Once in a lifetime experience for theSkyNet citizen scientist

November 5, 2012

Last week the top contributor to citizen science initiative theSkyNet travelled to the heart of the West Australian outback to visit the future site of the Square Kilometre Array (SKA) radio telescope.

Mr Kim Hawtin, top contributor to the International Centre for Radio Astronomy Research (ICRAR) project, was awarded this rare opportunity as part of theSkyNet's first anniversary celebrations in September.

ICRAR Outreach and Education Manager Pete Wheeler said that theSkyNet allowed members of the public to donate computing power to process astronomy observations of distant galaxies and enormous simulated data sets.

"The key to theSkyNet is having lots of computers connected, with each contributing only a little, but the sum of those computers achieving a lot," he said.

Mr Wheeler said that Mr Hawtin's contribution has been an important part of theSkyNet's overall processing capacity.

Mr Hawtin spent last Wednesday touring the Murchison Radio-astronomy Observatory on a whirlwind trip 800km North of Perth to Mid West WA. The remote and extremely radio-quiet site will one day host the low frequency portion of the SKA and is already home to two other world-class .

During his tour of the MRO Mr Hawtin was introduced to scientists and engineers working at the site and given a unique tour of the Murchison Widefield Array radio telescope and CSIRO's Australian SKA Pathfinder which was launched early last month.

"It was a great trip," said Mr Hawtin, who is from South Australia. "I didn't get involved in theSkyNet for the rewards, but I have to admit this opportunity was amazing. I even got to climb inside one of the ASKAP telescope dishes and point it towards the sky."

"I've read a lot about the SKA and radio astronomy in the Murchison, but you can't really understand the scale of it until you get there and see the telescopes in action. It's mind-blowing how much they're going to achieve," he said.

In just over a year theSkyNet has attracted 8,000 members from all around the world and completed over 1.6 billion processing jobs, equating to approximately 11 million CPU hours. This is more than a year of dedicated CPU time on an average 1,000 node supercomputer.

"Without enthusiastic members like Mr Hawtin, theSkyNet wouldn't be nearly as successful," said Mr Wheeler.

"In the first year alone contributions from our thousands of members around the world has meant that more than 9 terabytes of information has been processed for our scientists and their research. We're incredibly grateful for this support and see theSkyNet as a collaboration between our members and ICRAR's scientists."

Explore further: Australia, South Africa, short-listed for giant telescope

More information: www.theskynet.org/

Related Stories

Community computing project TheSkyNet launched

September 14, 2011

A community computing science initiative to help discover the hidden Universe was officially launched yesterday at Curtin University by Western Australia's Minister for Science and Innovation, the Hon. John Day.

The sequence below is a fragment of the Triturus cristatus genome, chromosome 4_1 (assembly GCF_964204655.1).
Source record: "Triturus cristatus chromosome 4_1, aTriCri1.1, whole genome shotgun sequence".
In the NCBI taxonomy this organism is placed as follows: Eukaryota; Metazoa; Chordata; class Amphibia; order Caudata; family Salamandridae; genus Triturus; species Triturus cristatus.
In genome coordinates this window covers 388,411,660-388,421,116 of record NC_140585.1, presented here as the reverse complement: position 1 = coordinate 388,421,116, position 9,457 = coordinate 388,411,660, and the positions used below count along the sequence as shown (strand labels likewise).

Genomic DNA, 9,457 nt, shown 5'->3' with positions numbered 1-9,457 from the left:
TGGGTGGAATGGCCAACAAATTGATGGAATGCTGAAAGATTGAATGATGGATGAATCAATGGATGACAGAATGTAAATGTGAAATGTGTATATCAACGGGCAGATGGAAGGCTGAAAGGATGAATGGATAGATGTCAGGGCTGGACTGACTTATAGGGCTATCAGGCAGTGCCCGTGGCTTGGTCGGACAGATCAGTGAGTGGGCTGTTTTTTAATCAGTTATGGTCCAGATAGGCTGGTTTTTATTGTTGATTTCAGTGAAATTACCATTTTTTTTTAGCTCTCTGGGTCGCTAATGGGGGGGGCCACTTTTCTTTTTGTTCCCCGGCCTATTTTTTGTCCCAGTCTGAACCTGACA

Scoping the cost of the world's biggest new supercomputer

February 22, 2012

The world's most powerful telescope – the new Square Kilometre Array (SKA) – is likely to need the world's biggest computer to handle the incredible amount of data it will produce − and the International Centre ...

TheSkyNet set to conquer more of our universe

May 3, 2012

In its ever-expanding quest to process astronomy data and discover much more of our Universe, theSkyNet has joined forces with the Pan-STARRS1 Science Consortium (PS1SC) to probe other galaxies beyond our own Milky Way.

Recommended for you

New Horizons data hint at underground ocean

July 30, 2015

Pluto wears its heart on its sleeve, and that has scientists gleaning intriguing new facts about its geology and climate. Recent data from NASA's New Horizons probe—which passed within 7,800 miles of the surface on July ...

Unusual red arcs spotted on icy Saturn moon Tethys

July 30, 2015

Like graffiti sprayed by an unknown artist, unexplained arc-shaped, reddish streaks are visible on the surface of Saturn's icy moon Tethys in new, enhanced-color images from NASA's Cassini spacecraft.

Dense star clusters shown to be binary black hole factories

July 29, 2015

The coalescence of two black holes—a very violent and exotic event—is one of the most sought-after observations of modern astronomy. But, as these mergers emit no light of any kind, finding such elusive events has been ...

First detection of lithium from an exploding star

July 29, 2015

The chemical element lithium has been found for the first time in material ejected by a nova. Observations of Nova Centauri 2013 made using telescopes at ESO's La Silla Observatory, and near Santiago in Chile, help to explain ...

0 comments

Please sign in to add a comment. Registration is free, and takes less than a minute. Read more

Click here to reset your password.
Sign in to get notified via email when new comments are made.